From Ali Breland's 9-28-20 MOTHER JONES article entitled "QAnon Is Attracting Cops":
Chances are, you already don’t trust the police. Polls show that most Americans don’t.
But what if the cop patrolling your neighborhood held bizarre and unsubstantiated views? What if there was a chance that officer in the patrol car idling down the block was watching videos about a conspiracy holding that a satanic cabal of high-profile liberal pedophiles is running the world’s most insidious sex ring? Or was swiping through memes popularizing a made-up plot about kidnapped children kept in underground tunnels so their blood can be harvested to help keep wealthy people alive? And what if they sincerely believed it all?
In a small but growing number of places across the country, that’s just what is happening, as police officers have endorsed QAnon, the overarching conspiracy theory comprising these beliefs [...].
Matthew Kunkel and Mark Manicki, both police officers in La Salle, Illinois, had their support for QAnon become known after one of them posted pictures of the duo wearing vests emblazoned with “Q” at a rally to end coronavirus lockdowns and reopen the economy. La Salle Mayor Jeff Grove told the Times, a local paper, that the city would investigate the incident, but that in his view, “what you do on your own time is your choice, and that’s your right.”
Manicki was even more nonplussed by having his support of QAnon become a topic of controversy. “I, like millions of other people on this planet, enjoy the challenge of attempting to decode the information contained within the Q drops. It’s called ‘Q Research’ for a reason, it requires research to obtain the information encoded within the posts,” Manicki explained to the Times. “I’m merely someone who sits on my couch late at night with my dog on my lap, iPhone in hand, while seeking the truth. Last time I checked, there was nothing wrong with that!” (La Salle police did not return a Mother Jones request for comment.)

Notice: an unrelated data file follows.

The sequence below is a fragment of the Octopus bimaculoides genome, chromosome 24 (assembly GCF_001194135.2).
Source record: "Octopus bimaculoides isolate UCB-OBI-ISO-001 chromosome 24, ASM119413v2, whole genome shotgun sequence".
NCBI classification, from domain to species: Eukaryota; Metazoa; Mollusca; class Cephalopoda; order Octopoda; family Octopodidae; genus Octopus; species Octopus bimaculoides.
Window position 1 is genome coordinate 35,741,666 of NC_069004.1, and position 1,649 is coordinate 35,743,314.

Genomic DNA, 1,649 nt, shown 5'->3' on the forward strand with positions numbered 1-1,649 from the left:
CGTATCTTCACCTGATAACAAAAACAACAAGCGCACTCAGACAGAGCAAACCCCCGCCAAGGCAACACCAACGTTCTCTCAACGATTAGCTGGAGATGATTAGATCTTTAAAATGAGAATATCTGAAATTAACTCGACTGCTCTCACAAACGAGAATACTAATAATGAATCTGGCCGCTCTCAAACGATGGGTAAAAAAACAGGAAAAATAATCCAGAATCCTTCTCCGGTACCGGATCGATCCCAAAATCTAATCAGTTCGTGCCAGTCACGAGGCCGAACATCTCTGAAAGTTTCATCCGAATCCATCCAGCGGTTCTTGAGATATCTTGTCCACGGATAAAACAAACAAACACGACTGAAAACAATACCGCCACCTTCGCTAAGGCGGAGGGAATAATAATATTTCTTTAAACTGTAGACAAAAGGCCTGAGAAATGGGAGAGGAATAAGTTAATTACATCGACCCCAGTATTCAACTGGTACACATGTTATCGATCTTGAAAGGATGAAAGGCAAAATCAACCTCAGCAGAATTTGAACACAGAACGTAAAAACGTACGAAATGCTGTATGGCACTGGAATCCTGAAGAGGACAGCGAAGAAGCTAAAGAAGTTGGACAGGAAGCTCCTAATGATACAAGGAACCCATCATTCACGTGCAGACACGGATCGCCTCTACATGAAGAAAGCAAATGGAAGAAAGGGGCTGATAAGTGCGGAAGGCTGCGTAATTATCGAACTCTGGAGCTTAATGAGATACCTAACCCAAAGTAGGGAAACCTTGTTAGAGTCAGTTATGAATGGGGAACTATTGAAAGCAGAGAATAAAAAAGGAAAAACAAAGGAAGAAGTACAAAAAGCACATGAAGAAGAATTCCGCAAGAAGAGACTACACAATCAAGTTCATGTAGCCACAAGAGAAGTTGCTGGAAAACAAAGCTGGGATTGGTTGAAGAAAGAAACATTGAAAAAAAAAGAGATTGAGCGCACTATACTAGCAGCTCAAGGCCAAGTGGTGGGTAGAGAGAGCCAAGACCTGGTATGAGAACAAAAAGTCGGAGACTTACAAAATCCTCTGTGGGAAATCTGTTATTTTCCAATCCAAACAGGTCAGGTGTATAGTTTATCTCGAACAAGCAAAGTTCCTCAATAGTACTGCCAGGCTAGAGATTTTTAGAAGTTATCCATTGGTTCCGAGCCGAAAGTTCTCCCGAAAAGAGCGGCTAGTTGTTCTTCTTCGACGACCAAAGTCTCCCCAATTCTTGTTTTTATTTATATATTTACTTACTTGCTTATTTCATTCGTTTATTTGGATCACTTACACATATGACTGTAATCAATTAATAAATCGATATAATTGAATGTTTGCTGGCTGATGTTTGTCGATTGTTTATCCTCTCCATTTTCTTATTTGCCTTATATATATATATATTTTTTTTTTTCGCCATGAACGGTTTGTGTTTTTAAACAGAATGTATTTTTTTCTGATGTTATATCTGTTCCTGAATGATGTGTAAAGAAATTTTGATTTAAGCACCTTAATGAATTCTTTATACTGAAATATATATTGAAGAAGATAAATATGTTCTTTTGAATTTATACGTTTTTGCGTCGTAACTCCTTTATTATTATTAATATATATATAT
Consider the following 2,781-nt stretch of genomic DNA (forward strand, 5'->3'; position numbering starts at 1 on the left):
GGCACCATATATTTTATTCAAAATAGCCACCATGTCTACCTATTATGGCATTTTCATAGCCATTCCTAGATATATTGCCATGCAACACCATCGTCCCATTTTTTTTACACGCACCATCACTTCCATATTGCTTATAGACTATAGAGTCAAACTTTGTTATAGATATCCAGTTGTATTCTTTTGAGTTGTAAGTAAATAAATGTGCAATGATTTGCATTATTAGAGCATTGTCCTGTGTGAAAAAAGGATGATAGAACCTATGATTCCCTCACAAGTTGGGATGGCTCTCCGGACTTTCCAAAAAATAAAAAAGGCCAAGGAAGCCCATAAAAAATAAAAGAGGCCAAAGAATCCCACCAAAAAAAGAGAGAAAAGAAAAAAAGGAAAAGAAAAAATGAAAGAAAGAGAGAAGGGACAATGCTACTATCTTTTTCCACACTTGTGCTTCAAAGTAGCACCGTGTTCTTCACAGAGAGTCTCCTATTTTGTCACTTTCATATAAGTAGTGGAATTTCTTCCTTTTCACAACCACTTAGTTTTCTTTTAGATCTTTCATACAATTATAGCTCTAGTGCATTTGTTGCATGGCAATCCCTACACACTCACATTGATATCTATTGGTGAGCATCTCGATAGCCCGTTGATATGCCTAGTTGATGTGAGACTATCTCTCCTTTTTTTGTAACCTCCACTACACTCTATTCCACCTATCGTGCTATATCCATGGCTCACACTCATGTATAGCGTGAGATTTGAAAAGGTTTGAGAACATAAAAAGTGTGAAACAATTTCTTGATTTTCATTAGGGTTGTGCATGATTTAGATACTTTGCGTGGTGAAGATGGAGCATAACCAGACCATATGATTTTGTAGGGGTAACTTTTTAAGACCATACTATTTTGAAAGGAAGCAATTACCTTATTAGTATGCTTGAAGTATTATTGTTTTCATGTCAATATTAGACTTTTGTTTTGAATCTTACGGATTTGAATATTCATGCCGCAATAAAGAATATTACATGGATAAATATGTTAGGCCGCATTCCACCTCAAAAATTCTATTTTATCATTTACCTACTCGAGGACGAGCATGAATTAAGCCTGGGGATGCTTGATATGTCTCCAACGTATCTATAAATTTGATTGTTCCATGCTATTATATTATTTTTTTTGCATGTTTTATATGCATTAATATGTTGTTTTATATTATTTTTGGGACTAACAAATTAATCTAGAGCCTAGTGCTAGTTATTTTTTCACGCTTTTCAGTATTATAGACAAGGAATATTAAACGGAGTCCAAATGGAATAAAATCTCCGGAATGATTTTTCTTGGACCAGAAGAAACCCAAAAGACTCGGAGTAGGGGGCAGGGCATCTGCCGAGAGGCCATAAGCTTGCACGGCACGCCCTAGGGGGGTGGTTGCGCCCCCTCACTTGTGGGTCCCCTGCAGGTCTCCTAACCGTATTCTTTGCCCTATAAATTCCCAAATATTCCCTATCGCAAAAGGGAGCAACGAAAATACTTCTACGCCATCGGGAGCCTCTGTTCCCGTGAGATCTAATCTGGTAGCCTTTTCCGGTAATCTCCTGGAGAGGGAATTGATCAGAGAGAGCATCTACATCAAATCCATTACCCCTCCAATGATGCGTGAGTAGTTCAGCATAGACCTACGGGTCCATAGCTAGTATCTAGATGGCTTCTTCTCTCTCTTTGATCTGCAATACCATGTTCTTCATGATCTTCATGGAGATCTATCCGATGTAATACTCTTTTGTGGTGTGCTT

Like LaSalle’s mayor, some people in power who have been asked to answer for QAnon supporters in their proximity have acted as if the conspiracy is ultimately harmless. But this is a dangerous misconception, especially when it comes to government agents empowered to use force. The logic of the conspiracy theory almost requires its adherents to carry out acts of violence: If you actually believe that elites are harboring scores of children in underground tunnels to rape and steal blood from, taking action to liberate them would be a moral imperative.
QAnon supporters at least partially motivated by their belief in the conspiracy theory have plotted to carry out fatal, violent acts, or actually done so. In a deep irony, QAnon supporters have actually kidnapped children. The FBI has warned about the potential dangers of QAnon adherents carrying out violence in a document that is designed to be distributed to local law enforcement agencies.
QAnon supporters committing outright crimes, while concerning, is rare. What’s more common and still destructive is QAnon adherents’ tendency to target and relentlessly harass people. Terrorizing people online is a way for QAnon supporters to feel like they’ve done their part without physical risk or likely breaking the law.
“What’s a lot more concerning than targeted harassment though,” warns Travis View, “is someone with of the power of a police officer taking action on someone.”
View produces the podcast QAnon Anonymous, which recently featured an episode on “QAnon Cops.” I spoke to him on Zoom call along with his co-host Jake Rockatansky.
“The danger,” Rockatansky added, “is that you’ve got law enforcement who have a tremendous amount of responsibility who are showing complete disconnect from reality. They carry weapons. What happens if a police officer thinks that they’ve uncovered a pedophile ring?”
Click HERE to read the rest of Breland's article.
(And click HERE to read my recent five-part SALON series about QAnon.)